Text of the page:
tue 21/11/2017

Rachel Whiteread, Tate Britain review – exceptional beauty | reviews, news & interviews

Rachel Whiteread, Tate Britain review – exceptional beauty

Rachel Whiteread, Tate Britain review – exceptional beauty

A singular vision that transforms everyday objects into extraordinary sculptures

Look, no walls: installation shot of Rachel Whiteread's exhibition Joe Humphrys © Tate

The gallery walls of Tate Britain have been taken down so turning a warren of interlinking rooms into a large, uncluttered space in which Rachel Whiteread’s sculptures are arranged as a single installation. What a challenge! And curators Ann Gallagher and Linsey Young are to be congratulated for pulling off this difficult feat so seamlessly. 

Seeing the work altogether has a profound effect, though. It reveals the exceptional beauty of everything Whiteread has produced and emphasises the uniformity of her vision. After all, she has spent the last three decades making casts in plaster, rubber or resin of the commonplace furniture of our lives – sinks, baths, beds, chairs, doors, windows, staircases, rooms and even a whole house. Her cast of a Victorian terraced house in Mile End, earmarked for demolition, became a cause célèbre when, in 1993, the council carried out their plan to demolish the sculpture just three months after its completion.You could say that Whiteread has only had one idea which she has pursued relentlessly. Such single-mindedness is no bad thing, of course. “If you scratch away at the same thing,” she once told me, “you refine your visual sensibility and something else appears. I can’t articulate it, though; that’s why I keep doing it.” It could lead, though, to a wearisome feeling of repetition; and by emphasising the formal qualities of the work – so the sculptures are seen primarily as explorations of space, colour, texture, scale and so on – this presentation encourages a sense of sameness, when what keeps the work fresh and alive are the differences. The strength and peculiarity of each piece derives not from its relationship to other sculptures, but to things in the real world. Recognising the original object is crucial to one’s engagement with each piece; therein lies the resonance and poetry. Encountering a familiar item ripped from its normal context and given a new, surreal identity creates a jolt of surprise, which this installation diminishes.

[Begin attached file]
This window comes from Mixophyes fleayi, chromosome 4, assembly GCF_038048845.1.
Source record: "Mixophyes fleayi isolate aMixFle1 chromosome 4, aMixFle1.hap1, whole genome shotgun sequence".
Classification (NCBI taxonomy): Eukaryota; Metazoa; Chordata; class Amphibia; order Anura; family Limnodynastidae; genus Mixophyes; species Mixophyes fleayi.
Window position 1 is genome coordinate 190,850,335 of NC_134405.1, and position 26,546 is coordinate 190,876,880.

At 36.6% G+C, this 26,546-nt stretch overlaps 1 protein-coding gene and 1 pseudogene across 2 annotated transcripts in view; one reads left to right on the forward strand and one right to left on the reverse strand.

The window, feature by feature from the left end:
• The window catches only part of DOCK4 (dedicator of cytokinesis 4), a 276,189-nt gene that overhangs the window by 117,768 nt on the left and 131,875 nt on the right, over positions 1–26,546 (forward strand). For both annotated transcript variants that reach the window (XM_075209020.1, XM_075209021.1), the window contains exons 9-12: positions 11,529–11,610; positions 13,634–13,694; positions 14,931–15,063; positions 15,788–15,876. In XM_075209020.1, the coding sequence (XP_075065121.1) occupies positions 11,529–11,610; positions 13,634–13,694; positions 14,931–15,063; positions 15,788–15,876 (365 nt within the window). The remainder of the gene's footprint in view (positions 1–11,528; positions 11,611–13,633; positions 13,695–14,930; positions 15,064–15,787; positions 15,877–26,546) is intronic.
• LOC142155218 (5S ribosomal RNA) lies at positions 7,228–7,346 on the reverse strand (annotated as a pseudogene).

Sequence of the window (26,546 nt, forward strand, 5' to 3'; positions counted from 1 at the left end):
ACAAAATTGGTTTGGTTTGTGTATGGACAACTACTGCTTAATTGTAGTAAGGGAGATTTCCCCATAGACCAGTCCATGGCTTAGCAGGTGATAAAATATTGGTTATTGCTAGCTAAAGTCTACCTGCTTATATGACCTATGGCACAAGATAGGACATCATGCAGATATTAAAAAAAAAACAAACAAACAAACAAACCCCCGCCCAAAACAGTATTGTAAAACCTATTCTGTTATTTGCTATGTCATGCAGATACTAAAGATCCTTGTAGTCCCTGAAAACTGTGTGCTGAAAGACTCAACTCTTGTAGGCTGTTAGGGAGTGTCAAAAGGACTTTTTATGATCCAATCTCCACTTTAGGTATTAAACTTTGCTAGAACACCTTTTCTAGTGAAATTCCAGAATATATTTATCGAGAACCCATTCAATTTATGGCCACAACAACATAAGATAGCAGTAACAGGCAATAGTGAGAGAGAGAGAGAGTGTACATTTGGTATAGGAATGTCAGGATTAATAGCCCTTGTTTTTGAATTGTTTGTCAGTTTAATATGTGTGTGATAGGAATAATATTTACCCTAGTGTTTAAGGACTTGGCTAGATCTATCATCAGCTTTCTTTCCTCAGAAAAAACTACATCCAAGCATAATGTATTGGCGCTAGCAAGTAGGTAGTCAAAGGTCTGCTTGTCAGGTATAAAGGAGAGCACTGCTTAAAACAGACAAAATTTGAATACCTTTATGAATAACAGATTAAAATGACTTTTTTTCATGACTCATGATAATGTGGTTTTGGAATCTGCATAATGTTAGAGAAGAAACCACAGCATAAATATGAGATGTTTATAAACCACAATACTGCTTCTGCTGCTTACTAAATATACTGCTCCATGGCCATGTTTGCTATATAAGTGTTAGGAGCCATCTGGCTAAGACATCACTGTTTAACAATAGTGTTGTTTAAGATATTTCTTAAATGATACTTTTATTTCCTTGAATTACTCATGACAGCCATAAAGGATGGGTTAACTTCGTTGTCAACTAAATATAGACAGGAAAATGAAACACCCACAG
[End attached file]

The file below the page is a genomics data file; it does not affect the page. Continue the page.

A case in point is the series of Torsos (pictured above). While still a student at the Slade, Whiteread began casting hot water bottles in plaster. With the neck removed, the resulting objects resemble the body of a doll; lying alone on a plinth, one of these decapitated and limbless torsos appears disturbingly vulnerable. The emotive power of each little body is lost, though, when nine of them are shown side by side in a vitrine; one’s attention is drawn to differences in the colour, texture, opacity and sheen of the materials used for casting – whether dental plaster, polyurethane resin, wax or rubber. The strange beauty of these odd objects is foregrounded at the expense of their emotional affect, which to my mind is crucial.Take Ether, 1990 (pictured above), the cast of the underside of a bath, for instance. The process of casting transforms air into solid substance and the chosen object into empty space, so the area beneath the bath has become a series of plaster blocks supporting a bath-shaped void. This inversion creates a sense of loss, of an object being sacrificed to create a fossilised negative, beautiful but lifeless; meanwhile, the sculpture’s resemblance to a Roman sarcophagus encourages thoughts of death and departure.